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I went to our local Waldorf school's open house this weekend and fell absolutely in love with it. Some of you may remember my threads about homeschooling. Someone here wisely suggested that I attend an open house and I'm so glad I did. I came to some new conclusions about Waldorf. I know now that I can't comfortably replicate a homeschooling scenario with all of the components I liked about this school, not to mention the "worldliness" and expertise of the instructors I talked to. A heavy decision weighs on us though.<br><br>
We live in Fl and were planning to move this year to the country, probably in NC. We want to buy affordable land and build an offgrid yurt, dome, or other modest housing. The problem is that we can't do that here in Fl. Land prices are outrageous. The places where we can move to do this do not have any waldorf schools. I know there are plenty of waldorf inspired charter schools and such, especially in the Asheville area. I've done the research. I just don't feel like this is what I want. I've been reading a lot of waldorf books lately and after visiting the school I really want our children to have the full experience, not homeschooling, or another watered down version.<br><br>
So what do we do? Would you sacrifice your own dreams to put your kids in the perfect waldorf school? I forgot to mention that my husband works less than five minutes down the road from this school. It's just that right now we rent, housing is astronomical here, and our ultimate goal is to live mortage free so my husband can quit his burnt out career or at least do something less stressful part time. If we put our kids in Waldorf this won't be feasible.<br><br>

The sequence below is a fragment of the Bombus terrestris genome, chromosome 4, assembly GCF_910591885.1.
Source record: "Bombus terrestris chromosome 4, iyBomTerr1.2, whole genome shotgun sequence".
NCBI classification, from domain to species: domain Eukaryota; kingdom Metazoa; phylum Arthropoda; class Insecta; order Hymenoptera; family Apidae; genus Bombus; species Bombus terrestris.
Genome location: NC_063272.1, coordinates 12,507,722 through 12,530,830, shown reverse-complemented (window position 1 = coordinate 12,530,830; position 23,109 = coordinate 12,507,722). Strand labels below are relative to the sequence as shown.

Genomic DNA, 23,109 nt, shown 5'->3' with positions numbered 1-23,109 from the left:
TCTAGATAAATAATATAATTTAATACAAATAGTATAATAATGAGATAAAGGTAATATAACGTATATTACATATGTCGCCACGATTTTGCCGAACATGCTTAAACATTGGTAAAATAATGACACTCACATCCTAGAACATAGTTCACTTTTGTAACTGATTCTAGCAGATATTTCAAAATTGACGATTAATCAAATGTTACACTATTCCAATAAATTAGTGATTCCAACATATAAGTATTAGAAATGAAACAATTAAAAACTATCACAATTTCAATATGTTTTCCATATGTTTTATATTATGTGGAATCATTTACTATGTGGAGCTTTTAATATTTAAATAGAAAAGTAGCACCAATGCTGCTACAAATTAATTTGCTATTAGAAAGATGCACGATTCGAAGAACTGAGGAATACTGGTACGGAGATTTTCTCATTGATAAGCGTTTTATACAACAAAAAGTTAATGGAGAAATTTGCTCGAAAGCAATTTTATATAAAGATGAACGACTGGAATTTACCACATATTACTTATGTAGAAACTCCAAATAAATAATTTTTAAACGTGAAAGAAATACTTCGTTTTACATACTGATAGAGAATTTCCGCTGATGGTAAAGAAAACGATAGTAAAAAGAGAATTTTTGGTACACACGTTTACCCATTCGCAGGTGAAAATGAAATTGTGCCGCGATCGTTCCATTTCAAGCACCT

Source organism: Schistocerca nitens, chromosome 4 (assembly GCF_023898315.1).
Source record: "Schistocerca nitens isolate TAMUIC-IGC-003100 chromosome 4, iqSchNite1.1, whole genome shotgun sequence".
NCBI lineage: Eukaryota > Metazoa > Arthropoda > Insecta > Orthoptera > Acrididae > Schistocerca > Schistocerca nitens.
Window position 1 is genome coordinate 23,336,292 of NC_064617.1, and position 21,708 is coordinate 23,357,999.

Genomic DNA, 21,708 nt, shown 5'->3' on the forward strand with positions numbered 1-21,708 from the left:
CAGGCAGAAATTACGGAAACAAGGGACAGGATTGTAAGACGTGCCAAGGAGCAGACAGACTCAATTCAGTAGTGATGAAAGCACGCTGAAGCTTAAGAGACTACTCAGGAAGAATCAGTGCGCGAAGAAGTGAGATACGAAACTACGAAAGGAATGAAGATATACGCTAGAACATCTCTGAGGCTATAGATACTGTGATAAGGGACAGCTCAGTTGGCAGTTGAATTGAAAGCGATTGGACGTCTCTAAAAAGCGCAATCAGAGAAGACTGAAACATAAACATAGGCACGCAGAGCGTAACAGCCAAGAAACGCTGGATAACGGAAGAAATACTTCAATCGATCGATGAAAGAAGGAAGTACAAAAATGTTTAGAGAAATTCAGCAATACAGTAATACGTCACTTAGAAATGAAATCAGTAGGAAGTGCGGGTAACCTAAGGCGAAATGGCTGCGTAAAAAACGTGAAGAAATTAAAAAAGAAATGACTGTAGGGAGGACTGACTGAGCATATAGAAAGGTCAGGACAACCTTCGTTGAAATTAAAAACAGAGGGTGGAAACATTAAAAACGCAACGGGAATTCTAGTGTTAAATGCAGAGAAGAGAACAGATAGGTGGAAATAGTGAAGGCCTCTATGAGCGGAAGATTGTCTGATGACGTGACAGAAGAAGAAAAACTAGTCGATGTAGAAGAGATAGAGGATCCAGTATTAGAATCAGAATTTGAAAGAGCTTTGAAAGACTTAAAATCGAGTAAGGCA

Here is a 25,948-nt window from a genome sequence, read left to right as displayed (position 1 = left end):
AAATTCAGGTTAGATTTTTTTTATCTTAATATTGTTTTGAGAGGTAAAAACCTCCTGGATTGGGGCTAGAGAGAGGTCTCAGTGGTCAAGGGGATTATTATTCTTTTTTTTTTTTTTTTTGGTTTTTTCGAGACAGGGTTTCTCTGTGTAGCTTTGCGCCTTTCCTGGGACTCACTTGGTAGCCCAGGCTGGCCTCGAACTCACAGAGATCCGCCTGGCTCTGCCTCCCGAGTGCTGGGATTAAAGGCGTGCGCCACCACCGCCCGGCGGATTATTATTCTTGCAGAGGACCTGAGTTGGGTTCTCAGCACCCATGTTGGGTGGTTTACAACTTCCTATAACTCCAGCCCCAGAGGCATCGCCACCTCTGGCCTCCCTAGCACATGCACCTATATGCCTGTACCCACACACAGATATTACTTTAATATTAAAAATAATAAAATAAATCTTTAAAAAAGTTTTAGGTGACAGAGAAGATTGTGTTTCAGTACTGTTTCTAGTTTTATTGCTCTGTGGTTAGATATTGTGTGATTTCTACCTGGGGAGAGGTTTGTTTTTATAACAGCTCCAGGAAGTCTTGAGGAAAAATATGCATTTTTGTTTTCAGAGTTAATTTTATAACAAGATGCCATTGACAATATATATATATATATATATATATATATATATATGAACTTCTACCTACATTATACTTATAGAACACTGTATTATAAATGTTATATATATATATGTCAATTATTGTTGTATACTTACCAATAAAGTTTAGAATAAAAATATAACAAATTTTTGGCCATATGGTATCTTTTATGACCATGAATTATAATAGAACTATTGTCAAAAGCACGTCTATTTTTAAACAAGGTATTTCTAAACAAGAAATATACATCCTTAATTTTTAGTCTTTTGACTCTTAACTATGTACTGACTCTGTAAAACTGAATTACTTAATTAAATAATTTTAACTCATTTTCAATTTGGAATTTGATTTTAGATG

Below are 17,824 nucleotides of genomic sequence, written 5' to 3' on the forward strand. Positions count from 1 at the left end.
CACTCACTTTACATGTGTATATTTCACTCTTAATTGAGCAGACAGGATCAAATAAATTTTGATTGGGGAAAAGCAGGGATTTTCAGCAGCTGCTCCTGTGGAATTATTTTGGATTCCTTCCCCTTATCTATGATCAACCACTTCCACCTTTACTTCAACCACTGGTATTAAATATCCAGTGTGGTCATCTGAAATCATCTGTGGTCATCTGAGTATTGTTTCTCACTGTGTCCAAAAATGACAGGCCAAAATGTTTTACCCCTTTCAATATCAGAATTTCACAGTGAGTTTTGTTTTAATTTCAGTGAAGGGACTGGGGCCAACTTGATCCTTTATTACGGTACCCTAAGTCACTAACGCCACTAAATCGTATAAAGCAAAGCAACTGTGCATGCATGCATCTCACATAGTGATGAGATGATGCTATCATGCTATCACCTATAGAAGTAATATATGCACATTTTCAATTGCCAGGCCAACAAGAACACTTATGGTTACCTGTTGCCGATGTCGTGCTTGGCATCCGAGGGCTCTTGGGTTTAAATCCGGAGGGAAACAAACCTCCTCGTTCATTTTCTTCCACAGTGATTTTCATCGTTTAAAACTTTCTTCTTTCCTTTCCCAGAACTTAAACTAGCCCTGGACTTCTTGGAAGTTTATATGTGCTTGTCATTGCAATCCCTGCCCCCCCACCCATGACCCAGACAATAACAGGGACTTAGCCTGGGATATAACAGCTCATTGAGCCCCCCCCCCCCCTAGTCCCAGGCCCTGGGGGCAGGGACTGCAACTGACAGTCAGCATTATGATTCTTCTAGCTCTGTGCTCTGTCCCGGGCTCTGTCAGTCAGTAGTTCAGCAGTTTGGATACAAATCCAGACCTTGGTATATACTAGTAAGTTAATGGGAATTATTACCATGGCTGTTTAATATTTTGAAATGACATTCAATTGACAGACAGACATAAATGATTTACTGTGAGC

I know that nobody can make my decision but for those of you who already have your kids in waldorf schools, looking back, what would you do? What sacrifices have you made and do you regret them or are you satisfied? Should I just make a compromise and accept something that meets halfway like a waldorf inspired curriculum so we can pursue our other goals or should we stay with something that seems so right? I'm just confused.
 

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That is a very difficult decision. Or actually decisions, because there will be multiple decisions involved.<br><br>
Do you feel a strong connection to this particular school, or would any good waldorf school do? If a different waldorf school would work, then you have a lot of possible places to move to and a lot of lifestyles to choose from.<br><br>
How old are your children? Do you have time to try to sort things out?<br><br>
What other career options are available to you and to your husband? Have you considered a broad range of what you might be able to do to earn a living?<br><br>
Take your time. Consider other possibilities in all directions.<br><br>
Good luck!
 

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Yes, I did feel a connection with this particular school. I liked the environment, the experience and enthusiasm of the teachers, and the proximity to DH's current job. I don't know how closely other waldorf schools resemble one another. Maybe someone else here can answer that for me.<br><br>
I forgot to mention that I found out my son is eligible for a scholarship because he is in special needs for speech right now. That means most or all of the tuition would be paid for at least this year if I choose to enroll him.<br><br>
I don't feel like we have a lot of time to sort it out because DS is already five and due to start kindergarten this year. We were really planning on homeschooling for a year or maybe longer but after this weekend and finding out about scholarship options (which are exclusive to the state we live in now) I feel like we may be switching gears.<br><br>
As for career options I have DD at home now, 5 months old, so I'm definitely not planning on working right now. DH does photography on the side and gets paid gigs now and again but certainly not enough to mimic what he makes now as an engineer.
 

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Well, signing up for one year doesn't lock you into anything long term. I'd go for it, particularly with the scholarship being available and all that.<br><br>
Put it out into the cosmos that you need some help figuring out where you go from here!